The VERA chips supports 4 different resolutions: 640x480, 320x480, 640x240 and 320x240. VGC does not enforce these resolutions.
It is also possible to generate sprite maps. In sprite mode the tiles can have 8, 16, 32 or 64 pixels in width or height. They are however limited to 128 tiles, and similarly, the source images dimensions have to be divisible by the tile dimensions. Sprites can only have a color depth of 4 or 8 Bits per Pixel.
PRG File Header
It is possible to save the exported binary file with 2 leading bytes. This is necessary for some load routines in the Commander X16 Kernal.
The exported files can be saved in chunks of a given size. The VERA Video RAM is paged in pages of 2048 bytes. Files can be split at any page, depending on how you want to store or load your data. The PRG File Header is saved to every individual file.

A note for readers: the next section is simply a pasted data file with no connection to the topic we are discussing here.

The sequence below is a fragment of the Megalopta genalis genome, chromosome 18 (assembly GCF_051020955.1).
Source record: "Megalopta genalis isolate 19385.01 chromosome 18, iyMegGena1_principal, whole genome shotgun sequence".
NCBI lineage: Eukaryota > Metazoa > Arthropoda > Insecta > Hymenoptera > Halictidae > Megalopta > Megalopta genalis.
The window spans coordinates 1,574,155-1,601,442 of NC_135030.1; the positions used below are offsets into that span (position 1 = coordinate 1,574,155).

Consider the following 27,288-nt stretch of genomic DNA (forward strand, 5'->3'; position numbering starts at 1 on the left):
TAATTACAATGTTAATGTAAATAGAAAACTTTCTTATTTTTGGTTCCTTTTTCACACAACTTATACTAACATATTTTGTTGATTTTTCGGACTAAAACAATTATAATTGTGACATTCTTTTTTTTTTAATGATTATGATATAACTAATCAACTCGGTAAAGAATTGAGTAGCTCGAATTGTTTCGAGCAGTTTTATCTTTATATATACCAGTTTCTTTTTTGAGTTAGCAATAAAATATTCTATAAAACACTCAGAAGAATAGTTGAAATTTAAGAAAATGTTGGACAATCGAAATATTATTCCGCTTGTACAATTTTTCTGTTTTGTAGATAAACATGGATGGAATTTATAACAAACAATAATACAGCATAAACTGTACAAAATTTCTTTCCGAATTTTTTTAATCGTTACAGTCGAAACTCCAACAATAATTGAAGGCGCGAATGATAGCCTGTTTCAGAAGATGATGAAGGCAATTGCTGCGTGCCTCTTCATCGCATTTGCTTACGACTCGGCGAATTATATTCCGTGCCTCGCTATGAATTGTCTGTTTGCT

You can load and save the color palette in the Format used by the Gnu Image Manipulation Program (GIMP)
Other software like Aseprite can read and save this format too.
You can also export the palette in the format used by the VERA chip. The PRG Header option is applied to this as well. The file splitting is not.
Analyzing the image.
You can double click on colors in the palette to change them.
When you hold the left mouse button on a color in the palette, the parts of the image using this color are highlighted.
Similarly, when you click on the image the color in the palette is also highlighted.
Installation is done by simply placing the files in the extension folder of Tiled. It will then immediately be read and installed if Tiled is running.
Windows C:/Users/<USER>/AppData/Local/Tiled/extensions/ macOS ~/Library/Preferences/Tiled/extensions/ Linux ~/.config/tiled/extensions/ For more information about extensions, see the official documentation: https://doc.mapeditor.org/en/stable/reference/scripting/